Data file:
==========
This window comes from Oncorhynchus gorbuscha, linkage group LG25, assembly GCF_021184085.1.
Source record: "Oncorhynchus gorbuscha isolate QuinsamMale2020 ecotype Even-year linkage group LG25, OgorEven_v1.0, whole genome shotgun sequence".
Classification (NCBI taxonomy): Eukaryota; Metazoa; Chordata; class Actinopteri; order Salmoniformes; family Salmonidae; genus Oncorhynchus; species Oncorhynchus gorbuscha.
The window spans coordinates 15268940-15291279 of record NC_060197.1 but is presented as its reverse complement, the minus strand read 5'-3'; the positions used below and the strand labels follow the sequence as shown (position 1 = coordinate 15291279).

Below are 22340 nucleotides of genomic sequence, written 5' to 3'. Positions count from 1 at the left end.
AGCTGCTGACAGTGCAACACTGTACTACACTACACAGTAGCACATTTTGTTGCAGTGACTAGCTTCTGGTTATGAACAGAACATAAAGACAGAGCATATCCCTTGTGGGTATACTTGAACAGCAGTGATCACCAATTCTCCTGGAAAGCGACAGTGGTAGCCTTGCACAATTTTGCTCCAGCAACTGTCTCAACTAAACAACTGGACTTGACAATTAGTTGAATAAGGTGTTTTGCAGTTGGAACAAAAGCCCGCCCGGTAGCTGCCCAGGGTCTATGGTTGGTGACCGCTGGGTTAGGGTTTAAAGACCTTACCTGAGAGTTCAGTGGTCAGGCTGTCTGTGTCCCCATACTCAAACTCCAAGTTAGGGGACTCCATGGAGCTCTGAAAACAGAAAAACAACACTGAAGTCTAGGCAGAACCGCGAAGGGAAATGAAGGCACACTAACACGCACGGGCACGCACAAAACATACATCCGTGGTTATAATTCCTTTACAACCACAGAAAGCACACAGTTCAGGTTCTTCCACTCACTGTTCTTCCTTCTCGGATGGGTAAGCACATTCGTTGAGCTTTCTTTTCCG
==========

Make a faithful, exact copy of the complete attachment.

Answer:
This window comes from Oncorhynchus gorbuscha, linkage group LG25, assembly GCF_021184085.1.
Source record: "Oncorhynchus gorbuscha isolate QuinsamMale2020 ecotype Even-year linkage group LG25, OgorEven_v1.0, whole genome shotgun sequence".
Classification (NCBI taxonomy): Eukaryota; Metazoa; Chordata; class Actinopteri; order Salmoniformes; family Salmonidae; genus Oncorhynchus; species Oncorhynchus gorbuscha.
The window spans coordinates 15268940-15291279 of record NC_060197.1 but is presented as its reverse complement, the minus strand read 5'-3'; the positions used below and the strand labels follow the sequence as shown (position 1 = coordinate 15291279).

Below are 22340 nucleotides of genomic sequence, written 5' to 3'. Positions count from 1 at the left end.
AGCTGCTGACAGTGCAACACTGTACTACACTACACAGTAGCACATTTTGTTGCAGTGACTAGCTTCTGGTTATGAACAGAACATAAAGACAGAGCATATCCCTTGTGGGTATACTTGAACAGCAGTGATCACCAATTCTCCTGGAAAGCGACAGTGGTAGCCTTGCACAATTTTGCTCCAGCAACTGTCTCAACTAAACAACTGGACTTGACAATTAGTTGAATAAGGTGTTTTGCAGTTGGAACAAAAGCCCGCCCGGTAGCTGCCCAGGGTCTATGGTTGGTGACCGCTGGGTTAGGGTTTAAAGACCTTACCTGAGAGTTCAGTGGTCAGGCTGTCTGTGTCCCCATACTCAAACTCCAAGTTAGGGGACTCCATGGAGCTCTGAAAACAGAAAAACAACACTGAAGTCTAGGCAGAACCGCGAAGGGAAATGAAGGCACACTAACACGCACGGGCACGCACAAAACATACATCCGTGGTTATAATTCCTTTACAACCACAGAAAGCACACAGTTCAGGTTCTTCCACTCACTGTTCTTCCTTCTCGGATGGGTAAGCACATTCGTTGAGCTTTCTTTTCCG